Craft Brewers Expand Capacity At A Rapid PaceMay 31, 2012
For U.S. craft brewers in the current economy, the beer glass is neither half full nor half empty: it’s filling up fast. Although craft beer still comprises less than 5% of the U.S. beer market, the segment has enjoyed double-digit growth for several years and is up 14% this year, according to the Brewers Association. Aiming to keep pace with demand, major craft players are expanding aggressively.
Fort Collins, Colorado-based craft player New Belgium Brewing Co. has extended its national footprint dramatically in recent years. In August, New Belgium will enter Michigan, bringing its distribution to 29 states and Washington, D.C. Last month, the company unveiled plans to build a new brewery in Asheville, North Carolina—a $100-million facility with a capacity of 400,000 barrels, a 200-barrel brewing system, tasting facility and on-site wastewater treatment center. Construction is slated to begin early next year and conclude by 2015.
New Belgium has also made additions to its Colorado brewery, adding a tank farm and new canning line. Led by core brand Fat Tire Amber Ale, New Belgium is the third-largest craft brewer in the United States with annual volume of more than 9 million (2.25-gallon) cases.
Chico, California-based Sierra Nevada Brewing Co.—the nation’s number-two craft brewer after the Boston Beer Co. and biggest single-location craft player—is also building a new brewery in North Carolina, choosing the town of Mills River, about 12 miles south of Asheville. The new brewery will employ 90 workers and have an initial capacity of 300,000 barrels. It will brew the flagship Sierra Nevada Pale Ale as well as seasonal and specialty beers, all for distribution in the eastern United States. Sierra Nevada founder Ken Grossman expects the facility to be ready by 2014.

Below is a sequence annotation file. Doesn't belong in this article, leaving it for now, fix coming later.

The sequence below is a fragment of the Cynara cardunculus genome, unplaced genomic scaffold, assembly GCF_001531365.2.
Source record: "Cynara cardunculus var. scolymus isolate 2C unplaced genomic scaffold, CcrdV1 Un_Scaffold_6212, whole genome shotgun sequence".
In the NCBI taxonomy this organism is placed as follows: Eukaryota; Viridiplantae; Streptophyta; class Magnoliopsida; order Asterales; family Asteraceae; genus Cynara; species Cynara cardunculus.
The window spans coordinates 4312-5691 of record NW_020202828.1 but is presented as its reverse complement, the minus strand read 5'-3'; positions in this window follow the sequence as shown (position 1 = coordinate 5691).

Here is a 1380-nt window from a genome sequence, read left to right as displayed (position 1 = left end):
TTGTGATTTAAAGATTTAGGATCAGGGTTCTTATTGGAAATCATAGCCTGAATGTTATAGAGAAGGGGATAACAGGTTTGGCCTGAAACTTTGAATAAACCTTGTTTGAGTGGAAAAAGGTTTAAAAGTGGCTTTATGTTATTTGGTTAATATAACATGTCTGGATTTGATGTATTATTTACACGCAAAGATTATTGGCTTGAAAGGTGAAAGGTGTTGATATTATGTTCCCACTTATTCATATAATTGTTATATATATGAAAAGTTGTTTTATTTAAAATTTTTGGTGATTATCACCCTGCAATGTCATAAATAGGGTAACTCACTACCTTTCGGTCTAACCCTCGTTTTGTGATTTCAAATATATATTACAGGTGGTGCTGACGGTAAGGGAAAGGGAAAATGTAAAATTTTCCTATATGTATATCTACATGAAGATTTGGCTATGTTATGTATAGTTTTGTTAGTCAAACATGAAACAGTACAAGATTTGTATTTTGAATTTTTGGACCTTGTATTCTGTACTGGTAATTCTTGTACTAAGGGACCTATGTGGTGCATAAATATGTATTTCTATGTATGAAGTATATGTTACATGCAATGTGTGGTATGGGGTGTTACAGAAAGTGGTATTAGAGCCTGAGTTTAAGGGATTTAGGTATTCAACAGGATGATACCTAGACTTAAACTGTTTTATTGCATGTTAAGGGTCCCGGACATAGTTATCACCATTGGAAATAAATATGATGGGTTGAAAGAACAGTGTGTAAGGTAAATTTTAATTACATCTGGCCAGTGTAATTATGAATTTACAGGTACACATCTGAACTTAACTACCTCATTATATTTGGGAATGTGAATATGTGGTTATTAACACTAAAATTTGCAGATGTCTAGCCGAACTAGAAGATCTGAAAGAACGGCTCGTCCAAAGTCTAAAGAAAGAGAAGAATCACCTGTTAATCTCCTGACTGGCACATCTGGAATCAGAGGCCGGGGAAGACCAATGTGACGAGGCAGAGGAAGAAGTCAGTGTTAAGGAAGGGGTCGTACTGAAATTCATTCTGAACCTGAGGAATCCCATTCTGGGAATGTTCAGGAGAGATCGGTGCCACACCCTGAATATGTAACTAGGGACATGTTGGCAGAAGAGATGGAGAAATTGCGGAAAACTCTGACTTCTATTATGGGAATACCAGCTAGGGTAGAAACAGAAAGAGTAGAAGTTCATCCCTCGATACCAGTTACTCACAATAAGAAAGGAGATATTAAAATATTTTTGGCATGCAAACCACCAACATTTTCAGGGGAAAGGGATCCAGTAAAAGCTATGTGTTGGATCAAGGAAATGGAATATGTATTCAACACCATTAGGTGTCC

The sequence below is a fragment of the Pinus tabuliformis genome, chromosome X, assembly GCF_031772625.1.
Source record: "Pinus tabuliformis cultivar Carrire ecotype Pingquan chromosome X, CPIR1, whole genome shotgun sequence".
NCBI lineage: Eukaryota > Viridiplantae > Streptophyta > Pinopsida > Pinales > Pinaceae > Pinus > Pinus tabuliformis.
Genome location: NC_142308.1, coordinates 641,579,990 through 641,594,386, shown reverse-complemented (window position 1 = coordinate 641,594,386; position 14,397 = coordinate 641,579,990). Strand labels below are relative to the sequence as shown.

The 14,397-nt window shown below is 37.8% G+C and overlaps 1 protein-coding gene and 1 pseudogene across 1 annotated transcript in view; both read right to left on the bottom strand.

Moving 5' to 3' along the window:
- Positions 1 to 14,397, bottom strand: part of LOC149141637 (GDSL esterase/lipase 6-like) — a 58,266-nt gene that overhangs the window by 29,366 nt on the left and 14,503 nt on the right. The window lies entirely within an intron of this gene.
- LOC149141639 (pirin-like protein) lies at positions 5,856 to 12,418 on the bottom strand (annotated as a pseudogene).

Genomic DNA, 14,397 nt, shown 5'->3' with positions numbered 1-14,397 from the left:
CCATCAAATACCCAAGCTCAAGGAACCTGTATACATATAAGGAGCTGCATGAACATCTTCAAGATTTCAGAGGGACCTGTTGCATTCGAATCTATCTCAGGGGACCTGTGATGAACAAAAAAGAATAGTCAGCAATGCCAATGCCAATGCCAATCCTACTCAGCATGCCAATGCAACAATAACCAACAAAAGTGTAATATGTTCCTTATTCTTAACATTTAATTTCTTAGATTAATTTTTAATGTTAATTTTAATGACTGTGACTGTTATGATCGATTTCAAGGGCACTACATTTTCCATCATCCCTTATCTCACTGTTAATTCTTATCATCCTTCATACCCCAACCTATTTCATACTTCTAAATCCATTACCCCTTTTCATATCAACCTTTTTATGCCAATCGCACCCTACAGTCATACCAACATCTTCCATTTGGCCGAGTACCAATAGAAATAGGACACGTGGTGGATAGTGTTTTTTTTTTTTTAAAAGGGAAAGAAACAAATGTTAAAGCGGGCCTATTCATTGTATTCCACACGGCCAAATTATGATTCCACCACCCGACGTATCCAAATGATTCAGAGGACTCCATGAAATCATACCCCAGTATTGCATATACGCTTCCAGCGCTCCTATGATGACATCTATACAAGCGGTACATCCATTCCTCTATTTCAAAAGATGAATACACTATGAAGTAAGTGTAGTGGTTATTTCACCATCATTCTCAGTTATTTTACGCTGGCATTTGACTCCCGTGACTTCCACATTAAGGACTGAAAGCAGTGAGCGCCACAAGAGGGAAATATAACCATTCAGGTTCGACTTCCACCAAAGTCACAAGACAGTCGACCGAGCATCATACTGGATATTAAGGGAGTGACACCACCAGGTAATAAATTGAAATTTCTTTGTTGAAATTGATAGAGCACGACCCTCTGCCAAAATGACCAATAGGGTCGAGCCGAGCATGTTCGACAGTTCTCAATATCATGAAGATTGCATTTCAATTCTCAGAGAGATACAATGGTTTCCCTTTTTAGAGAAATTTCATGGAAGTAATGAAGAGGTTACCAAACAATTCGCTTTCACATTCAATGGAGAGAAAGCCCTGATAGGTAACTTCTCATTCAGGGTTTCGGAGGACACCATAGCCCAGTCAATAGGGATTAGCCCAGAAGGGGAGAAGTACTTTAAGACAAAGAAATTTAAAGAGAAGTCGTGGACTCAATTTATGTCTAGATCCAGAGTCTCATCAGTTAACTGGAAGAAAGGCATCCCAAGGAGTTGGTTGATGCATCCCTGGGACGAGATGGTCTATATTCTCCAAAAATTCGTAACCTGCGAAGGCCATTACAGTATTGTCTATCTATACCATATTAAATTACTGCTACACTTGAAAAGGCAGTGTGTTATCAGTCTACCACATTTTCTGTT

Meanwhile, Lagunitas Brewing Co. of Petaluma, California is also in expansion mode. Lagunitas grew 48% last year to 106,000 barrels and is on pace to hit 240,000 barrels in 2012, according to head brewer Ron Lindenbusch. The company has a $9.5 million project underway to install a 250-barrel brew house and raise capacity to 550,000 barrels by November.
In May, Lagunitas, which is currently sold in 32 states, also announced plans to build a new brewery in Chicago. The facility will have the same 250-barrel system being installed at the Petaluma brewery. A taproom is also planned for the site, which should open by mid-2013.
These are just some examples of craft expansion around the country. While such bold moves are often needed to sustain growth, sometimes expansion can lead to a brewery’s demise, as occurred with Nor’Wester in Oregon and other craft players in the late 1990s. “But one of the biggest differences between now and then is that there’s a far greater population of educated consumers,” says New Belgium marketing director Bryan Simpson. “They’re not going back to industrial lagers.”
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